When people hear that I am a professional poker player, they usually have a lot of questions for me. One of the questions that inevitably comes up is about the difference between playing poker in person and on the internet. Since I have played quite a bit of poker in person over the last 10 years, in addition to playing more hands than just about anyone on the internet, I feel that I have a good grasp on the differences. Here are a few of them:
1. Hands. Since things such as dealing and counting chips are automated, play is much, much faster on the internet. You typically get between 80 and 120 hands per table per hour(depending on the game) on the internet vs. 30 per hour per table in person. Also, you may choose to play multiple tables on the internet, which allows you to play even more hands as compared to playing in person. This makes online play more profitable than live play at similar stakes.
2. Statistics. Stats are a very important part of poker, and the internet allows you to gather concrete data and analyze it over a more significant sample size. You can use your data to make better informed decisions about your opponents and use that data in real time. In live poker, a small sample size and limited time can skew your data gathering and since the data you collect is limited, it can be tougher to get a data set big enough to make concrete judgements about players and situations.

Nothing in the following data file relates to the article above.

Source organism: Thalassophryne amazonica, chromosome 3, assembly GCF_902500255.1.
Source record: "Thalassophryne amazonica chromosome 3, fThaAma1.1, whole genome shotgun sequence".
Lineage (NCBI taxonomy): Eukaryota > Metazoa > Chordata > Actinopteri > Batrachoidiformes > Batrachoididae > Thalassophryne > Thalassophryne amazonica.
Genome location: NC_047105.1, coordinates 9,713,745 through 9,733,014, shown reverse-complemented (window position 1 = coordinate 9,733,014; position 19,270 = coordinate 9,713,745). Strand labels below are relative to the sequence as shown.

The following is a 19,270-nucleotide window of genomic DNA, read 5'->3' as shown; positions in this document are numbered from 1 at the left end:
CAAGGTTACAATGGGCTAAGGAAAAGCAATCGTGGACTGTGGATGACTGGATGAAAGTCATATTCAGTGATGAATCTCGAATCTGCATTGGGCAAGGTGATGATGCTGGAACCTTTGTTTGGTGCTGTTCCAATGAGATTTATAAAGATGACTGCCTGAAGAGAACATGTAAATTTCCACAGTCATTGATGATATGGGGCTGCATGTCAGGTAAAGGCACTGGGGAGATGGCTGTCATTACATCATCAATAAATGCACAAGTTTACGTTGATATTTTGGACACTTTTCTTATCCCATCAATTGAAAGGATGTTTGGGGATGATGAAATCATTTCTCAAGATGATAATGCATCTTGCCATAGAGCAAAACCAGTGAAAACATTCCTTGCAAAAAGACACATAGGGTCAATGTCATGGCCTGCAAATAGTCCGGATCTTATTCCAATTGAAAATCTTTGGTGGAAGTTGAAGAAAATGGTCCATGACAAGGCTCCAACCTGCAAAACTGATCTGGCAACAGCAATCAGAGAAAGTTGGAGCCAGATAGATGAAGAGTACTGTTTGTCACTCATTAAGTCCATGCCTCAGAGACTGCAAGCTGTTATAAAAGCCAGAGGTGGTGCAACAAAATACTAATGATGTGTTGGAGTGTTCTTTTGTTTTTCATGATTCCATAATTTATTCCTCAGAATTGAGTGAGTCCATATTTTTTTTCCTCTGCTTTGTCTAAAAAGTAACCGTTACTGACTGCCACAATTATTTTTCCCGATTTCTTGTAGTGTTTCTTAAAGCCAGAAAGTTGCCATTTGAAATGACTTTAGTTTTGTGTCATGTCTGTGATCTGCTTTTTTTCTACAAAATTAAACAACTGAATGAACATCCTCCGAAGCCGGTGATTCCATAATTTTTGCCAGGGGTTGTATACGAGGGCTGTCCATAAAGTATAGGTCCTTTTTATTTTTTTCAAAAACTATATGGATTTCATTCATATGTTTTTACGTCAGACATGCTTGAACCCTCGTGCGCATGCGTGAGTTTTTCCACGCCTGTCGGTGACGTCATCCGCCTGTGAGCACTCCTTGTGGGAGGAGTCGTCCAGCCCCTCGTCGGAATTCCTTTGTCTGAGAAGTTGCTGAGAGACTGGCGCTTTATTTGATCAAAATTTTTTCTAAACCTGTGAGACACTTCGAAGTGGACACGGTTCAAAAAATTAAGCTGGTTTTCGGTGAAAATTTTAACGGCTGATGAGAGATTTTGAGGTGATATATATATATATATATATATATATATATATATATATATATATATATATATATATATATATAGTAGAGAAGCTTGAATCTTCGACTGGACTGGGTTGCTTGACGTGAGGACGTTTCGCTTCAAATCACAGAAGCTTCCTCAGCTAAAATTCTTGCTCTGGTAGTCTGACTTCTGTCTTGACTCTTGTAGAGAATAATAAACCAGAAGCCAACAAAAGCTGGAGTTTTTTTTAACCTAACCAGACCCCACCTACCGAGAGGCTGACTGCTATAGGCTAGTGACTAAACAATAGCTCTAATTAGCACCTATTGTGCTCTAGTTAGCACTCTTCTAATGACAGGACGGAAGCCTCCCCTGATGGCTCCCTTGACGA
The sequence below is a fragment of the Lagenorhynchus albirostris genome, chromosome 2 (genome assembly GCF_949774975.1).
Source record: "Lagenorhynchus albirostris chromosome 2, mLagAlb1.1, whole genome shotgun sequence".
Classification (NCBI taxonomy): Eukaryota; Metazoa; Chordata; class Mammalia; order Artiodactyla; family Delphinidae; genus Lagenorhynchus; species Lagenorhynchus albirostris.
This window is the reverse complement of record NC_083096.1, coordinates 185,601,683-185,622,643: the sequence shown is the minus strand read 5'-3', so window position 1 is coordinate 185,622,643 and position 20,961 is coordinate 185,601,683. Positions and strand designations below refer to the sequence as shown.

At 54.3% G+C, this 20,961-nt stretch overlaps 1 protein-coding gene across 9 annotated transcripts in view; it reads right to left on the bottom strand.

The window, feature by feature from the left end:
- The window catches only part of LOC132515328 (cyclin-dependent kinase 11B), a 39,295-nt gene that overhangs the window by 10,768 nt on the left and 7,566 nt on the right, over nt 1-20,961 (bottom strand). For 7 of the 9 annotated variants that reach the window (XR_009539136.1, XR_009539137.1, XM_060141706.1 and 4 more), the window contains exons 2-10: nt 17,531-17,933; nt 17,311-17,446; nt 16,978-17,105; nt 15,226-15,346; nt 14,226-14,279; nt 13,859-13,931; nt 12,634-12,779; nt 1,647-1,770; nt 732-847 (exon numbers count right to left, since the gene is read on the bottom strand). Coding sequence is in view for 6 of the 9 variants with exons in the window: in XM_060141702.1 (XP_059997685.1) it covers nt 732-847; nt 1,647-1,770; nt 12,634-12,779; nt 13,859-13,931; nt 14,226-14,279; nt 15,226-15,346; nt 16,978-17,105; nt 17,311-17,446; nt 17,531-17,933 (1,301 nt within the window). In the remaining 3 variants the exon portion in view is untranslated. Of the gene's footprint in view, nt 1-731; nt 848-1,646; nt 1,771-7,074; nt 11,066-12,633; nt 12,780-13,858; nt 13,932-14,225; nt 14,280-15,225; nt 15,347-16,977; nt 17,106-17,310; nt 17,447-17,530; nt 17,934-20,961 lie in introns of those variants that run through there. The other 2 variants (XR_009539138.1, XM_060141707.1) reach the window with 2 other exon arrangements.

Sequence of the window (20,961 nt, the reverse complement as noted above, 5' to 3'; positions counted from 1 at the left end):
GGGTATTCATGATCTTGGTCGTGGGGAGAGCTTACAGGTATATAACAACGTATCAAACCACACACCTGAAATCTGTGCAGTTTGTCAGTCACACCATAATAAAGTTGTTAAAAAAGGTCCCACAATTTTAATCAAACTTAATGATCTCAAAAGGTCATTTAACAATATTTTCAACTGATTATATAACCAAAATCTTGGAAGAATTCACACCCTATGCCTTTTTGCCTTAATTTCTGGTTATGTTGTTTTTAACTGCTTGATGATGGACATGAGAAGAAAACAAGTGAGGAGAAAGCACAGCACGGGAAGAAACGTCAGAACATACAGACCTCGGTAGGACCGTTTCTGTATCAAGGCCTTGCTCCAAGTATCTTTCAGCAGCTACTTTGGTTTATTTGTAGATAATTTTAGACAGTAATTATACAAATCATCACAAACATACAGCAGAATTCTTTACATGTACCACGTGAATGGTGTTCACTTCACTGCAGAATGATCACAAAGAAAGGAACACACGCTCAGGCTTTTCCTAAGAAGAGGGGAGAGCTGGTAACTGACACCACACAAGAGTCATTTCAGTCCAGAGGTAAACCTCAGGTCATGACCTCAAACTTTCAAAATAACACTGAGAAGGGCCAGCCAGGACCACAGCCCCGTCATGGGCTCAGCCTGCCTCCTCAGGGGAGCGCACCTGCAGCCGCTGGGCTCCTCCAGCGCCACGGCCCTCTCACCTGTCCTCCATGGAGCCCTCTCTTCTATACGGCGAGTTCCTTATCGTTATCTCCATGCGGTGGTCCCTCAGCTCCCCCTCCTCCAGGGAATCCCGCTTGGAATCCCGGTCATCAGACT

3. Tells. In live poker, for the most part, the reading of tells and facial expressions is limited and does not play a big role in the decision making process. There are times you can get a good tell on someone, but it is usually overruled by the hard data you have collected about the way the particular hand has been played. The part of reading live tells that is significant are what I call the obvious tells, such as when someone talks about their hand or it is very obvious that they are happy or unhappy with their hand. This happens far more often than you would think given the amount of money at stake. On the internet, it is much tougher to get those sorts of “timing” tells, so you rely almost completely on hard data.
4 . Time. Playing poker on the internet allows for a much better work/life balance. I am able to avoid time spent commuting, time spent waiting for games and can be assured of getting a good game whenever it is convenient. This allows me much more free time to spend with family, friends and other projects. When playing in person, I have to be at the casino when the games are running, and since I do not live close by, usually stay over for several nights. This is a big negative for me.
5. Profitability. There is no question that playing on the internet is more profitable and more stable for me than playing in person. The same amount of time spent playing on the internet generates a better and more consistent income for me and allows me to lead a better life then playing in person.
For all the reasons stated above, I am excited for Internet Poker to become legalized and regulated as soon as possible. It sounds as though this is a likely outcome after the election, and I am waiting as patiently and excitedly for that day. At that time I plan to return to playing on the internet full time.